The Geography Of Genius explains how genius is not an inherited trait bound to individual, but rather happens at the intersection of time and place, by talking you on a tour through some of the historically most creative cities in the world.
Who’s the first person that comes to your mind when I say the word “genius?” For me, it’ll always be Albert Einstein. However, I could’ve just as well asked you “what comes to mind…?” instead of who. We usually tie the concept of genius to individuals, using it as a term to describe someone who’s especially bright, has tons of good ideas and always says the right thing at the right time.
But there’s plenty of genius going on in the world that doesn’t have a single first and last name, like the way bees structure their hives, anonymous street art or the San Francisco cable car system built as early as 1873.
Speaking of the latter, it’s also one of the city’s Eric Weiner describes as hubs of genius in this book. He says genius is more a result of time and place, rather than some inherent greatness or genetic makeup of an individual.
Here are my 3 favorite places he explores and why they bred so much genius:
- Athens is the original grandmother of genius.
- Thanks to a smart church “invention,” Florence was home tomuch genius in the Renaissance.
- Weak ties and successful failures are what makes modern daySan Francisco so creative.
Would you like to take a stroll through history, following the footsteps of genius? Lead the way, Mr. Weiner!
Lesson 1: Ancient Athens is the grandmother of genius.
It’s always sad to see when what was once of true greatness has fallen and is nothing but a mere remnant of its glorious past. Athens sure is one of those places. Greece has been in horrendous debt for years now, unemployment is sky high and they just can’t get a foot in the door anywhere.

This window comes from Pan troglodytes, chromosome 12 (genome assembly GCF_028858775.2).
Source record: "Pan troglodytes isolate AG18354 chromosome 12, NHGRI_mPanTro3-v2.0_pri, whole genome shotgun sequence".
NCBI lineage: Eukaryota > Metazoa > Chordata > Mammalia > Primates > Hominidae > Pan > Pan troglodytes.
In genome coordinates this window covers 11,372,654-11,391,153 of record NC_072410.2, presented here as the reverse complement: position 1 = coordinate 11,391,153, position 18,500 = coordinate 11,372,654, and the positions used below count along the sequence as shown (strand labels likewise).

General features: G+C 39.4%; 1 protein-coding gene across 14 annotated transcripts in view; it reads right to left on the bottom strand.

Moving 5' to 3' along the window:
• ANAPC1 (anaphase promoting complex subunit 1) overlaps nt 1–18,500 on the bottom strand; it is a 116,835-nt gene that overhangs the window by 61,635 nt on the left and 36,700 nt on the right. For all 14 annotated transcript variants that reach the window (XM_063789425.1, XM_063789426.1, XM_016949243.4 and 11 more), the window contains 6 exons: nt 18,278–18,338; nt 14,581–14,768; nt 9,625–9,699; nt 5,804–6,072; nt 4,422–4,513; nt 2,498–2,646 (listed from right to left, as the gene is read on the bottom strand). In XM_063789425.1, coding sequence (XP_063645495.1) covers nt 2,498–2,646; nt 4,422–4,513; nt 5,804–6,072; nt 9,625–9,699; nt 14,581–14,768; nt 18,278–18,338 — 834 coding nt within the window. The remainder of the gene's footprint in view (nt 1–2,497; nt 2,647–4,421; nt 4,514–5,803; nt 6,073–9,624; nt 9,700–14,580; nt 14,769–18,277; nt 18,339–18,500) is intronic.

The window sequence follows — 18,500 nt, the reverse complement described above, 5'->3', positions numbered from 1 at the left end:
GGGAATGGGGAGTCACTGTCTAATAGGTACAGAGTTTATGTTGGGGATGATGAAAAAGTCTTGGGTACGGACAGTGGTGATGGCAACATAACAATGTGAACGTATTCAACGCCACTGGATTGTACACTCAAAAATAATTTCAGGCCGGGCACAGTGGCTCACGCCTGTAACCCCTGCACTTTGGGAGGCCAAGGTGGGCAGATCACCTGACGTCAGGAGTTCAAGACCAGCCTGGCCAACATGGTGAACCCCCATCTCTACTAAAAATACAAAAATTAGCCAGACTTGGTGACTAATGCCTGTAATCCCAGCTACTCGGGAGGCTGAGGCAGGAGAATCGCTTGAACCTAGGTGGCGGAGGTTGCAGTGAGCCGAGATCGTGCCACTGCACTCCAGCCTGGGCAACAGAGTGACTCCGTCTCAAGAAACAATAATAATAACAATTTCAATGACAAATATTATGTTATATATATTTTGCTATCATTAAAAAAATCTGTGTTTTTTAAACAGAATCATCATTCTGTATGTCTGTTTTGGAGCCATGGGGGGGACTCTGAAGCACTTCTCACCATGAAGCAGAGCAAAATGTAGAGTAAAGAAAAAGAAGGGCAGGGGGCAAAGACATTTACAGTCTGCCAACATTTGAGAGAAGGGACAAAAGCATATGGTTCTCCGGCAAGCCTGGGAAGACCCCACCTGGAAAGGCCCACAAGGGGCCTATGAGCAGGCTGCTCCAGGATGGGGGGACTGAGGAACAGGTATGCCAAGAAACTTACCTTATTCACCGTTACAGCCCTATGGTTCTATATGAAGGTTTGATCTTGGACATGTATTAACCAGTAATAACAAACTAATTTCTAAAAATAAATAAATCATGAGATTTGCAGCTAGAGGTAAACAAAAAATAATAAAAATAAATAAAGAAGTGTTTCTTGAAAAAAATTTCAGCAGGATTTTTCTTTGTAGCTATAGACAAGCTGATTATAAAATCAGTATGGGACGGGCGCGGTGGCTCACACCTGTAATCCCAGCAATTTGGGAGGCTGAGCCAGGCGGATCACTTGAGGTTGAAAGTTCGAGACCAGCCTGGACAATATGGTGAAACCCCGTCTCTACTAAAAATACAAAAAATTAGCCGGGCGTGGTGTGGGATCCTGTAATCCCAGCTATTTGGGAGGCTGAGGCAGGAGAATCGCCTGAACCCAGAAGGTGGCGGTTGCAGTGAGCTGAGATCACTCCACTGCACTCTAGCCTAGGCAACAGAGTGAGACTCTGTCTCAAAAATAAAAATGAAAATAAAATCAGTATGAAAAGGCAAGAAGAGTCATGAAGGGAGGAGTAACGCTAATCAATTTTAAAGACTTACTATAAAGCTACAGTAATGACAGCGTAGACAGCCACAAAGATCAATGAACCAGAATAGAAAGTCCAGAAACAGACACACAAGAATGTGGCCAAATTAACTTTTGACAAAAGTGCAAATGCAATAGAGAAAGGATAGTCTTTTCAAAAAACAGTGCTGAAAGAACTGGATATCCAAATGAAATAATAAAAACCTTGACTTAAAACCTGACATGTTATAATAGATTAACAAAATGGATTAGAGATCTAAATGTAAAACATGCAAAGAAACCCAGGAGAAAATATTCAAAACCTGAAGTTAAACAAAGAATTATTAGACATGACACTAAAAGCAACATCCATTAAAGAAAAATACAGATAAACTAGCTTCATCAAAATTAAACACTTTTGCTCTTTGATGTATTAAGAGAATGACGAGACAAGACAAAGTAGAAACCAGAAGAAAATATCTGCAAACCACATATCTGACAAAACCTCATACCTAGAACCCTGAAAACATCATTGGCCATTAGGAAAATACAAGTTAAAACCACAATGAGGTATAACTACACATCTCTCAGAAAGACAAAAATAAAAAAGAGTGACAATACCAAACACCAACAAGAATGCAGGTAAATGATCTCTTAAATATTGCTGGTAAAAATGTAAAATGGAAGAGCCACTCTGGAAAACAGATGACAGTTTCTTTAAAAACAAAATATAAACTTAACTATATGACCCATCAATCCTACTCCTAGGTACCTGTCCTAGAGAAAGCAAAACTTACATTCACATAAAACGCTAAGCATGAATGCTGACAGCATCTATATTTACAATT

2,000 years ago, Athens was the frontier of human progress. Statesmen, playwrights, philosophers like Socrates, some of the greatest minds of all time were Athenians.
There are a couple reasons for this:
Athenians were proud citizens. Because they loved Athens so much, they would always compete to see who could contribute to their local society the most.
Rich locals invested into arts and entertainment, making sure culture would advance, giving creativity a huge backdrop.
They weren’t afraid to adopt foreign ideas, like Egyptian architecture, the Phoenician alphabet or Babylonian number system.
People walked everywhere. 10,000 steps a day isn’t just good for your health, it also boosts your cognitive ability and creativity.
Not solely, but largely responsible for creation and innovation, these four things made Athens the true grandmother of genius. Let’s hope it’ll get back up soon! As it turns out, these traits are commonalities among other creative hubs too.
Lesson 2: Because the church “invented” purgatory, it could finance a lot of innovation in Renaissance Florence.